"At all events, the petitioner is plainly entitled to have an opportunity to try the issue under the Court of Appeals' interpretation. His motion to dismiss the affirmative defense, properly viewed, was analogous to a defendant's motion for involuntary dismissal of an action after the plaintiff has completed the presentation of his evidence. Under Rule 41(b) of the Federal Rules of Civil Procedure, in such case 'the defendant, without waiving his right to offer evidence in the event the motion is not granted, may move for dismissal on the ground that upon the facts and the law the plaintiff has shown no right to relief."' (356 U.S. at 532, 78 S.Ct. at 898).
Justice Brennan further stated that the Workmen's Compensation issue should be submitted to the jury for determination.
So, in our case, the plaintiffs must be afforded the opportunity to try the issue under the Supreme Court's interpretation. This does not mean that the record of the 1965-trial may not be used. The District Court should consider the old record supplemented with such additional evidence as either of the parties may offer. White v. Rimrock Tidelands, Inc., 414 F.2d 1336 (5th Cir. 1969).
The reasons given by the District Court for denial of a hearing and an opportunity to offer new evidence on the remand cannot be supported. The Court stated:
"The Court has read and considered all of this evidence. Although voluminous, it is in very substantial measure cumulative to the proof offered upon the trial. The newly offered evidence offers no new theories of liability and presents no significant alteration of the evidence as presented upon the trial. The Court can envision no injustice in declining to reopen the trial. In view of the very extensive trial upon the issues, the substantially cumulative nature of the newly tendered proof, and the directions upon remand in this case, the Court is of the opinion that the motion to reopen the proof should be denied." (344 F. Supp. at 1038).
It is obvious that the evidence proffered was new, but the Court excluded it because "[a]lthough voluminous, it is in very substantial measure cumulative to the proof offered upon the trial." The Court does not point out what part was cumulative and what part was not cumulative. No findings of fact or conclusions of law were adopted by the Court with respect to the new evidence, making it impossible for an appellate court to review without reading the entire voluminous new evidence.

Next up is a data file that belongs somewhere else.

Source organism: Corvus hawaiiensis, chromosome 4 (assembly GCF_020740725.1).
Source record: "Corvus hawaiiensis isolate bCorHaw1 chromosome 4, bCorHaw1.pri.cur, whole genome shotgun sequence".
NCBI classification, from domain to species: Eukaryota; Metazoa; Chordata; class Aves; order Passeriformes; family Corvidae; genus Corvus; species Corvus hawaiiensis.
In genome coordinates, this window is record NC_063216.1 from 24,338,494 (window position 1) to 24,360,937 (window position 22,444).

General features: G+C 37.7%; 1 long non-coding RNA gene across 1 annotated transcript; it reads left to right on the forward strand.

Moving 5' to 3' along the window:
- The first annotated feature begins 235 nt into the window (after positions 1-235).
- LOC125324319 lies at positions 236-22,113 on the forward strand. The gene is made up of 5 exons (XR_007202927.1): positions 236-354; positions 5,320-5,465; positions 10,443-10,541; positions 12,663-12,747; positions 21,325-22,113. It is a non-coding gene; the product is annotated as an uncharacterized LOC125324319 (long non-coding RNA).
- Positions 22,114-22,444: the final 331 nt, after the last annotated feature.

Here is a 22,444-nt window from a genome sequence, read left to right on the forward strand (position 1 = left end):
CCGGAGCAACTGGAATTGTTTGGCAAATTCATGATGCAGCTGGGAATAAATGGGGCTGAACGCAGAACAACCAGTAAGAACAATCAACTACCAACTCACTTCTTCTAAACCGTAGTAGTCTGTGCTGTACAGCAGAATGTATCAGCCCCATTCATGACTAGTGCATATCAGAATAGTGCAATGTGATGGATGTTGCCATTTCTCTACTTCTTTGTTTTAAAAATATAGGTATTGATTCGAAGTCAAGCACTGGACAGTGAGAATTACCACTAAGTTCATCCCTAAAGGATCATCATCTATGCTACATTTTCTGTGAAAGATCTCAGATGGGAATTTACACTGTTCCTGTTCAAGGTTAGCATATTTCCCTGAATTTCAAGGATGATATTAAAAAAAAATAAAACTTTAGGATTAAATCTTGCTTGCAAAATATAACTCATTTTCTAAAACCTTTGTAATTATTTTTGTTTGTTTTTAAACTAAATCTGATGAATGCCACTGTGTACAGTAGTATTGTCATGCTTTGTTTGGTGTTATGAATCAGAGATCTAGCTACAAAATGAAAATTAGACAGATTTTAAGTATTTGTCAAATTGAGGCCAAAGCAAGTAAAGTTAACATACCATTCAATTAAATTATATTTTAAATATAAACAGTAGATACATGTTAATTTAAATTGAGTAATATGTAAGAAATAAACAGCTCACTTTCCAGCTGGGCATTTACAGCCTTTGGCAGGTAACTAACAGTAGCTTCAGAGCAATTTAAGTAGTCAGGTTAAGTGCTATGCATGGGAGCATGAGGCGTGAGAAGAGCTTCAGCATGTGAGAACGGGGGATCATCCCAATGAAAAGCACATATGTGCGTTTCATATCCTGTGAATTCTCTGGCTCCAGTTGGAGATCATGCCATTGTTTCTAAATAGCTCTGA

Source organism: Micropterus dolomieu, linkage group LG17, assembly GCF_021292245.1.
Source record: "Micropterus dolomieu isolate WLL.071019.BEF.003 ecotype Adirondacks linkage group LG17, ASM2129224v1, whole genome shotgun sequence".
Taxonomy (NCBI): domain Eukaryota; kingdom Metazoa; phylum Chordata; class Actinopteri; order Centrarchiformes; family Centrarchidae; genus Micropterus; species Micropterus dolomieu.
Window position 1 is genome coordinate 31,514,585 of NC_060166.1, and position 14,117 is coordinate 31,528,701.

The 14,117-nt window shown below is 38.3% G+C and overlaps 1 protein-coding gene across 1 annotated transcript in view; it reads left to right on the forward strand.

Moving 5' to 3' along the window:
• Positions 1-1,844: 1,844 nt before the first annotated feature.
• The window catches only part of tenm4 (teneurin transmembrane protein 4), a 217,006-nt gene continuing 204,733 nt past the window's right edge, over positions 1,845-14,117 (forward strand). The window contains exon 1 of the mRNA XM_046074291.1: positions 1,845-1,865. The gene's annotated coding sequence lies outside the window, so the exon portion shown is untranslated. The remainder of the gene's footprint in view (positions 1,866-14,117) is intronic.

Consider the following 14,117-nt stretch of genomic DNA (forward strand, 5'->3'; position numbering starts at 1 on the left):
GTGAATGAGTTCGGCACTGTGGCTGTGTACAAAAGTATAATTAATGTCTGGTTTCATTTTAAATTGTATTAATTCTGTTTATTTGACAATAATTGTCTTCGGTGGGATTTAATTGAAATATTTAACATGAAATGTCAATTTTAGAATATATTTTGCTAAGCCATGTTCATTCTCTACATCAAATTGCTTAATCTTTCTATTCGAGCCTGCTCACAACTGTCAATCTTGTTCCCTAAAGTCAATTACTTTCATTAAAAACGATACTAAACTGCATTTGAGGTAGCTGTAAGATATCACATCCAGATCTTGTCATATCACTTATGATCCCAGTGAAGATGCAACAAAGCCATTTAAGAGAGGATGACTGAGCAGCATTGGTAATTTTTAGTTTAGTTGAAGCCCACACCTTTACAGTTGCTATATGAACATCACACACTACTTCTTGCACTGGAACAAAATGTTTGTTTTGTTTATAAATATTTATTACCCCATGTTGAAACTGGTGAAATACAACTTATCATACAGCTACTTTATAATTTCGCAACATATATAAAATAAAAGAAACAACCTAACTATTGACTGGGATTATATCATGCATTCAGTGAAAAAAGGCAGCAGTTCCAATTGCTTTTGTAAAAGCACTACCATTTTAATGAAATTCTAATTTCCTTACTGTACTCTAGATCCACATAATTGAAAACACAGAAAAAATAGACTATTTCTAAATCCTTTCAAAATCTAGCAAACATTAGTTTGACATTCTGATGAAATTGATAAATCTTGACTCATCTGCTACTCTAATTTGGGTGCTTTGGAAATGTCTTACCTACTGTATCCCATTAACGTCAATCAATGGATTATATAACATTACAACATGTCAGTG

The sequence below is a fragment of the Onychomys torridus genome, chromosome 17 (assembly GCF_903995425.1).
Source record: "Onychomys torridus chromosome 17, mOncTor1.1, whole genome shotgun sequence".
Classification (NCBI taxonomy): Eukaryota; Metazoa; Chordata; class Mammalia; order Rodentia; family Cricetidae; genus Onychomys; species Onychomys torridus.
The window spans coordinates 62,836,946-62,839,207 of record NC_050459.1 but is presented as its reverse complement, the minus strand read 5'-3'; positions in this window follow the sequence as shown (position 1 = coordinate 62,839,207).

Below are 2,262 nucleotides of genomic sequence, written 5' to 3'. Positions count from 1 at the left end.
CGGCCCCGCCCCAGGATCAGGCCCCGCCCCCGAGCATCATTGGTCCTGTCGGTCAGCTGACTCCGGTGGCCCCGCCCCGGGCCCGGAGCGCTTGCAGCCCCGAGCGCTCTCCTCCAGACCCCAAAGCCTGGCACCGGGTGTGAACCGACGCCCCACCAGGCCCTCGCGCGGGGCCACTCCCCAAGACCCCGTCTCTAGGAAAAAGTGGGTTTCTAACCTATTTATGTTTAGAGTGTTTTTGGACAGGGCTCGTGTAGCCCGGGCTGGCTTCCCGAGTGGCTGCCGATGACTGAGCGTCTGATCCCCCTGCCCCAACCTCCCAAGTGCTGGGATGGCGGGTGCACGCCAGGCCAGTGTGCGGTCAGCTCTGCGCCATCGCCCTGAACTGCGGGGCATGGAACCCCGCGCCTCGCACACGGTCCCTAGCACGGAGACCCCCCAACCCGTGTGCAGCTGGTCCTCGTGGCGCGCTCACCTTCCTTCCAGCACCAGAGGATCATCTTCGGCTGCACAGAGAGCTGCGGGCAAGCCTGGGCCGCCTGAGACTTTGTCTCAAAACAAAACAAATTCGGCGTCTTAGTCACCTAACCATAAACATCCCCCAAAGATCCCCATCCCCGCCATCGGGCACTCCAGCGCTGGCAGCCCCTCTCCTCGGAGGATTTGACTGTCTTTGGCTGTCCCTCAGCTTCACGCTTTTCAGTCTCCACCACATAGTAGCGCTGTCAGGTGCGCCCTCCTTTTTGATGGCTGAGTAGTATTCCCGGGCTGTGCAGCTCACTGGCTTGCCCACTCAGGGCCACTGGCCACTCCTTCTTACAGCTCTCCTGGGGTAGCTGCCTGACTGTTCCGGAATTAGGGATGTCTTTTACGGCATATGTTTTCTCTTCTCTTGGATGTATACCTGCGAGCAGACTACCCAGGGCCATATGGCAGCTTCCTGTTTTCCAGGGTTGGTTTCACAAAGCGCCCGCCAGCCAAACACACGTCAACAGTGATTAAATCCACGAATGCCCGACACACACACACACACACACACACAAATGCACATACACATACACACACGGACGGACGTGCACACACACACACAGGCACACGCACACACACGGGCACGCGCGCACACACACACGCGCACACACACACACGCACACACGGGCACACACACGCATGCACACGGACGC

The Court's statement that it read and considered the new evidence is a non sequitur. Having considered the new evidence, the Court should have admitted it and adopted findings of fact and conclusions of law with respect to it.
It is not important that the new evidence offered "no new theories of liability and presents no significant alteration of the evidence as presented upon the trial." What was important is the fact that the new evidence did portray the circumstances surrounding the entering into of PWC between the union and the big operators, and the practical construction of it by the parties. The minutes of the Joint Industry Contract Committee, whose members drafted PWC, certainly threw light on the language of the agreement. Since PWC was claimed to be ambiguous, all of this evidence was certainly admissible. Tennessee Consol. Coal Co. v. UMW, 416 F. 2d 1192 (6th Cir. 1969), cert. denied, 397 U.S. 964, 90 S.Ct. 999, 25 L.Ed.2d 256 (1970).
Although the Court stated that it "can envision no injustice in declining to reopen the trial," it is clear that the trial was already reopened and that a real injustice has been done to the plaintiffs by the denial of a hearing and the exclusion of the new evidence. The new documents provided more than a preponderance of evidence that the union had conspired with the operators to violate the antitrust laws.
The Court concluded its opinion by adopting its former opinion reported at 265 F.Supp. 388 (E.D.Tenn.1967), except as modified. The judgment entered on this prior opinion was vacated by this Court.
We do not understand the majority's view that the new evidence which was rejected by the District Court, does not change the balance of the case; nor do we agree with its alternative, that if the exclusion was erroneous such error was harmless under Rule 61, Fed.R.Civ.P.2 Such rejection deprived the plaintiffs of their due process rights.
In a case where, as here, the majority opinion admits that the factual issues are close, the Court should have welcomed the offering of additional evidence. Even though part of such evidence was cumulative, it certainly strongly supported the evidence which was in the old record, at least to cause such additional evidence to preponderate in favor of the plaintiffs.